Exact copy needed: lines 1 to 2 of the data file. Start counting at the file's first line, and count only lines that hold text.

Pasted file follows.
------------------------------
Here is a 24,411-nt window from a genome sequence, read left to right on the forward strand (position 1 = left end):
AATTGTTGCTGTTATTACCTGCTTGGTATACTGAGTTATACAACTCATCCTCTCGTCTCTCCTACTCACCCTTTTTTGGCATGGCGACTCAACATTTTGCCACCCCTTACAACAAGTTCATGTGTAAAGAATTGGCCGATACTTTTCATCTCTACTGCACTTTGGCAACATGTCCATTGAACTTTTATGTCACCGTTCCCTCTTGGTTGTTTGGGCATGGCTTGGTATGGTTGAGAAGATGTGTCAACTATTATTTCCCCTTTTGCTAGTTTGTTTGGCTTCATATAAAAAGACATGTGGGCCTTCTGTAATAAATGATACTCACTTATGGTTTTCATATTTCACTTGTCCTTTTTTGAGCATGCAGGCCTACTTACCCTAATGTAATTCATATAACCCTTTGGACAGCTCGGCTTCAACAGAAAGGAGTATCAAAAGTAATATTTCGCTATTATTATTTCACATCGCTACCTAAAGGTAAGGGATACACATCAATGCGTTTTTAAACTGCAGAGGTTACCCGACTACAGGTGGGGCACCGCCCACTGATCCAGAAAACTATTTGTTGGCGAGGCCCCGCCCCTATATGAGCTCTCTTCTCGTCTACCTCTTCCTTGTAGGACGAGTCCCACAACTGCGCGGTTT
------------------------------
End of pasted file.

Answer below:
Here is a 24,411-nt window from a genome sequence, read left to right on the forward strand (position 1 = left end):
AATTGTTGCTGTTATTACCTGCTTGGTATACTGAGTTATACAACTCATCCTCTCGTCTCTCCTACTCACCCTTTTTTGGCATGGCGACTCAACATTTTGCCACCCCTTACAACAAGTTCATGTGTAAAGAATTGGCCGATACTTTTCATCTCTACTGCACTTTGGCAACATGTCCATTGAACTTTTATGTCACCGTTCCCTCTTGGTTGTTTGGGCATGGCTTGGTATGGTTGAGAAGATGTGTCAACTATTATTTCCCCTTTTGCTAGTTTGTTTGGCTTCATATAAAAAGACATGTGGGCCTTCTGTAATAAATGATACTCACTTATGGTTTTCATATTTCACTTGTCCTTTTTTGAGCATGCAGGCCTACTTACCCTAATGTAATTCATATAACCCTTTGGACAGCTCGGCTTCAACAGAAAGGAGTATCAAAAGTAATATTTCGCTATTATTATTTCACATCGCTACCTAAAGGTAAGGGATACACATCAATGCGTTTTTAAACTGCAGAGGTTACCCGACTACAGGTGGGGCACCGCCCACTGATCCAGAAAACTATTTGTTGGCGAGGCCCCGCCCCTATATGAGCTCTCTTCTCGTCTACCTCTTCCTTGTAGGACGAGTCCCACAACTGCGCGGTTT